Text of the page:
Ultra-Light Traveling: Why You Should Pack Less to Travel More

Travel Gear

Have you ever come back from a trip only to feel like you need another holiday to recover the first one?

I think one reason that people find traveling exhausting is really simple: Try going about your daily business with 45 pounds strapped to your back. I think you’ll be quickly exhausted in your day-to-day life!

But it doesn’t have to be this way. A whole raft of travelers now practice ultra-light packing. Imagine being able to walk past the baggage carousel and head for the exit at the airport because you don’t ever check luggage. Imagine being able to comfortably carry your travel gear all day while wandering around a city center while waiting to check in at your hotel.

Personally, I feel more independent and free while traveling with an ultra-light 10 lbs backpack.  Below, you’ll find some ideas and principles for radically reducing your pack list.

You Ain’t Gonna Need It

In software engineering there’s a principle called YAGNI or You Ain’t Gonna Need It. The idea is you shouldn’t build features until you really need them. In a similar vein, I’d argue that you don’t need to pick most of the stuff on your packing list.

When I look back at my old packing lists, I cringe at the long list of items I deemed indispensable: my personal favorite useless item was a mouse for my laptop!

And if you really do end up needing something, that brings us to the next principle of ultra-light backpacking.

The $100 Settling Fund

I first heard this idea from Tim Ferriss. Instead of loading up your baggage with items to cover every possible event, you allocate, say, $100 to a fund that you can use to purchase items on an “as-needed” basis.

You realize that you need mosquito repellant? No problem, in all but the most undeveloped parts of the world you’ll be able to get it for a few dollars in the local pharmacy.

Need an umbrella? Ask at your hotel if you can borrow one, or grab a cheap one for $5 at your local supermarket.

Personally, I’ve found that I rarely need the long list of “just in case” items that I used to pack, And when I do need something, I’ve never yet failed to find something I needed such as sun cream or replacement batteries in local stores.

Even if you’re looking for something more obscure, Amazon Prime is available 8 countries outside of the United States, including the United Kingdom, Spain, Japan, Italy, Germany, France, Canada, and Austria, so you can ship something within 24 hours to your accommodation.

Dump Cotton Clothes

The clothing industry loves cotton because it’s cheap and easy to work with. That doesn’t make cotton a high-performance fabric, however.

On the contrary, it quickly develops an odor, so you have to wash cotton clothes regularly, meaning that in tropical location especially you’ll need to carry multiple shirts. It also doesn’t perform well in cold conditions or when wet.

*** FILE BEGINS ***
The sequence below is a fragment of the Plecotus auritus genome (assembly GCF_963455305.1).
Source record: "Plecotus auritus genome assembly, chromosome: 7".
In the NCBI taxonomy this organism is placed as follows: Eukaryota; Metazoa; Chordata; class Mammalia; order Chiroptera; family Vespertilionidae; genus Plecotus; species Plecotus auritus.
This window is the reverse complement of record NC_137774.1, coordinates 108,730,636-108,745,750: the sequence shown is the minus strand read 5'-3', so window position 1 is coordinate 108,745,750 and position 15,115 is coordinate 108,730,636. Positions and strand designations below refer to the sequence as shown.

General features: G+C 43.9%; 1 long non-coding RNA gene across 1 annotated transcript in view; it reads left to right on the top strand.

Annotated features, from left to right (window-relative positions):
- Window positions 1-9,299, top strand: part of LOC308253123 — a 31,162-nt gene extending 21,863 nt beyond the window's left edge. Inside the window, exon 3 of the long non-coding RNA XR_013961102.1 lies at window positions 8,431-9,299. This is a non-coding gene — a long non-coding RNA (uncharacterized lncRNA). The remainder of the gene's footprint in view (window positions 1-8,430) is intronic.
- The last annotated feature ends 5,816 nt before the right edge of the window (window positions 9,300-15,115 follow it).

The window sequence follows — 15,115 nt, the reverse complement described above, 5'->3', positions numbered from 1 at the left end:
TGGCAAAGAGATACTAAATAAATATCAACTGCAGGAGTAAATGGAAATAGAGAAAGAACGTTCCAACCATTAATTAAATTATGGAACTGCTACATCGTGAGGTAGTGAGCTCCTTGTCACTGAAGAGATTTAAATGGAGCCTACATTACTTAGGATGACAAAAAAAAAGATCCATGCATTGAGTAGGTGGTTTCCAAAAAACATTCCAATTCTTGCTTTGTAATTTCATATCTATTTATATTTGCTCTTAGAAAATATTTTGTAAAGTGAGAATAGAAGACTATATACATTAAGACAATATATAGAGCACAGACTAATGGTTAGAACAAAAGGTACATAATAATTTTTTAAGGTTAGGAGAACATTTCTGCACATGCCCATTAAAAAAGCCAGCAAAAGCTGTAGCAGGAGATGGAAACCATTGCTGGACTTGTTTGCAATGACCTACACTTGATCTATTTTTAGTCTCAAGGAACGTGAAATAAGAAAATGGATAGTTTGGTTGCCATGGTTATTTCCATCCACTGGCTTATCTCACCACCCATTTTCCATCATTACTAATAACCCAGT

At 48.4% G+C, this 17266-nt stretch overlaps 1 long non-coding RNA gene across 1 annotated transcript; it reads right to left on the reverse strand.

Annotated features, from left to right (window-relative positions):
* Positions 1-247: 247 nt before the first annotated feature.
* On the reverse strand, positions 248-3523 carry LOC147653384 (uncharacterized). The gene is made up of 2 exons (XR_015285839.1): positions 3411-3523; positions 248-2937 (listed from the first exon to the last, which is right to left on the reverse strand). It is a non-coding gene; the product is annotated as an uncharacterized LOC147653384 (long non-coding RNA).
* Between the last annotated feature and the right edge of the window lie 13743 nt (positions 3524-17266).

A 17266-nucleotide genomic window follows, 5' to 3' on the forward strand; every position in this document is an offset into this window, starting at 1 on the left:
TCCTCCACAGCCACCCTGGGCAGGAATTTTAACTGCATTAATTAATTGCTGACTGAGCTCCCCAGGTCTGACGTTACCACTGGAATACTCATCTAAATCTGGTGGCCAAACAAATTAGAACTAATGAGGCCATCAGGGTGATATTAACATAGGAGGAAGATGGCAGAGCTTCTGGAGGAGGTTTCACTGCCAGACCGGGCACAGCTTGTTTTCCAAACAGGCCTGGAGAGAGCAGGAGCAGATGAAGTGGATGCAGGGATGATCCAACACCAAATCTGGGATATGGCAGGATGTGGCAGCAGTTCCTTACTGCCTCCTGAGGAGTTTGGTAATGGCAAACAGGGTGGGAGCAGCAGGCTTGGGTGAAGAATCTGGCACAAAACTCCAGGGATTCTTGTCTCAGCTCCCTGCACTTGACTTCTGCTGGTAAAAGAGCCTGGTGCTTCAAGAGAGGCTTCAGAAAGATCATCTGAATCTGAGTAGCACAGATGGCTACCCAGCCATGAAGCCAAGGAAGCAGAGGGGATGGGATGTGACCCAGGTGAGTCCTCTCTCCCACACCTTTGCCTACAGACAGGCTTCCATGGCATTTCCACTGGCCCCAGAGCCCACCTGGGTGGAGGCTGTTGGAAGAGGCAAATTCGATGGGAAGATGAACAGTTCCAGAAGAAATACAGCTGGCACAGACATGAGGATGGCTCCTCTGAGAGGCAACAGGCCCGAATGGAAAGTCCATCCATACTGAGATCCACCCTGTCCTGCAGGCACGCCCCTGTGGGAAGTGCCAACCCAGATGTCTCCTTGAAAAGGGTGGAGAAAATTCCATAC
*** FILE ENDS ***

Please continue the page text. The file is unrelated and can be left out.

Merino wool, on the other hand, is remarkable for being odor-free, thanks to the natural antibacterial properties of wool. It’s also soft and itch-free, unlike other types of wool.

I’ve reduced my packing list of 5 shirts down to 2 merino wool t-shirts from Icebreaker. I operate on a “wear one, wash one” schedule while traveling, so I always have one clean t-shirt. I also only pack two pairs of Darn Tough socks.

That means my wardrobe has massively reduced, while I don’t have to wash the clothes as frequently as before. Some hardcore ultra-minimalist travelers go weeks without washing their merino wool t-shirts but I have quite reached that level.

If you are curious, I’d recommend starting with some merino wool socks, and see how they perform. I even wrote a guide on merino socks and here is a guide to merino wool with all you want to know.

Start With Small Trips and Expand

If you’re currently traveling with a 45 lbs backpack, I get that it will seem a stretch to drop down to a 10 lbs backpack overnight. One way I’d suggest is to test out a reduced packing list on your next small trip, say a long weekend. From there, you can see what you needed that you didn’t have and what you left behind that you didn’t actually need. Based on what you learn, you can keep reducing down your backpack on subsequent trips.

But be warned: once you realize that you can travel with a fraction of what most people do you may become addicted to minimalism in you day-to-day life too!

To find out the things your loved ones need for travel, check out these great articles by Look What’s Cool.

I would love to hear your best packing tips and other clever ways of travelling light? Please let me know in the comment section below or via email, on TwitterFacebook Instagram or Google+.

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